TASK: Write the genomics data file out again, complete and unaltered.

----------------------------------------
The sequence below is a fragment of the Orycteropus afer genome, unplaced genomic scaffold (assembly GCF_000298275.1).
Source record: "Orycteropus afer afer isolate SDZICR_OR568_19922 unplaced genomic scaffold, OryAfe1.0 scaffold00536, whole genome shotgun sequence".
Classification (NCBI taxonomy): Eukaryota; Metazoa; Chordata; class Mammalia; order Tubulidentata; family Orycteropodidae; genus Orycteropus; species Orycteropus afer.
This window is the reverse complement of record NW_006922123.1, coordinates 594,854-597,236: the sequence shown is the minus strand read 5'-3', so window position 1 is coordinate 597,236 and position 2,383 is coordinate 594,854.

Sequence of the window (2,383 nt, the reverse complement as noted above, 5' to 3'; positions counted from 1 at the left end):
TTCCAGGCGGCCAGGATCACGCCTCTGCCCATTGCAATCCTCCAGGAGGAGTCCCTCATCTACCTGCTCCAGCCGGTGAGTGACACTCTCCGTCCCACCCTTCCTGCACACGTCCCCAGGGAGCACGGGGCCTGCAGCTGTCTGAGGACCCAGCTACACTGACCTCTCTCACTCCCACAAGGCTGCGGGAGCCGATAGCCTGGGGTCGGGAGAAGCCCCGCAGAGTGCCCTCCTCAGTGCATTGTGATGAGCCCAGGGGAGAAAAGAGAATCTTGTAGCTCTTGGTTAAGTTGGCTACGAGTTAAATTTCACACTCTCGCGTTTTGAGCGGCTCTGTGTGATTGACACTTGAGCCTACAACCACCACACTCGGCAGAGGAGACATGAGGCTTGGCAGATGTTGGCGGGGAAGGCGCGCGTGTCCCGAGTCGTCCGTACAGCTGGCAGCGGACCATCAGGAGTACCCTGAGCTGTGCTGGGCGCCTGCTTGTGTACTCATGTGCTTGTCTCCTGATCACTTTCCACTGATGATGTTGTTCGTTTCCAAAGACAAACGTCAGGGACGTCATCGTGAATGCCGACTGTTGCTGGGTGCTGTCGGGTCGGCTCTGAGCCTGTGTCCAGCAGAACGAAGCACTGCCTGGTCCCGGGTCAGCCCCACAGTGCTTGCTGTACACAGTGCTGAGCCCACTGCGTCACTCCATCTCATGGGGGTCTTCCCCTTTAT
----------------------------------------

The sequence below is a fragment of the Orycteropus afer genome, unplaced genomic scaffold (assembly GCF_000298275.1).
Source record: "Orycteropus afer afer isolate SDZICR_OR568_19922 unplaced genomic scaffold, OryAfe1.0 scaffold00536, whole genome shotgun sequence".
Classification (NCBI taxonomy): Eukaryota; Metazoa; Chordata; class Mammalia; order Tubulidentata; family Orycteropodidae; genus Orycteropus; species Orycteropus afer.
This window is the reverse complement of record NW_006922123.1, coordinates 594,854-597,236: the sequence shown is the minus strand read 5'-3', so window position 1 is coordinate 597,236 and position 2,383 is coordinate 594,854.

Sequence of the window (2,383 nt, the reverse complement as noted above, 5' to 3'; positions counted from 1 at the left end):
TTCCAGGCGGCCAGGATCACGCCTCTGCCCATTGCAATCCTCCAGGAGGAGTCCCTCATCTACCTGCTCCAGCCGGTGAGTGACACTCTCCGTCCCACCCTTCCTGCACACGTCCCCAGGGAGCACGGGGCCTGCAGCTGTCTGAGGACCCAGCTACACTGACCTCTCTCACTCCCACAAGGCTGCGGGAGCCGATAGCCTGGGGTCGGGAGAAGCCCCGCAGAGTGCCCTCCTCAGTGCATTGTGATGAGCCCAGGGGAGAAAAGAGAATCTTGTAGCTCTTGGTTAAGTTGGCTACGAGTTAAATTTCACACTCTCGCGTTTTGAGCGGCTCTGTGTGATTGACACTTGAGCCTACAACCACCACACTCGGCAGAGGAGACATGAGGCTTGGCAGATGTTGGCGGGGAAGGCGCGCGTGTCCCGAGTCGTCCGTACAGCTGGCAGCGGACCATCAGGAGTACCCTGAGCTGTGCTGGGCGCCTGCTTGTGTACTCATGTGCTTGTCTCCTGATCACTTTCCACTGATGATGTTGTTCGTTTCCAAAGACAAACGTCAGGGACGTCATCGTGAATGCCGACTGTTGCTGGGTGCTGTCGGGTCGGCTCTGAGCCTGTGTCCAGCAGAACGAAGCACTGCCTGGTCCCGGGTCAGCCCCACAGTGCTTGCTGTACACAGTGCTGAGCCCACTGCGTCACTCCATCTCATGGGGGTCTTCCCCTTTAT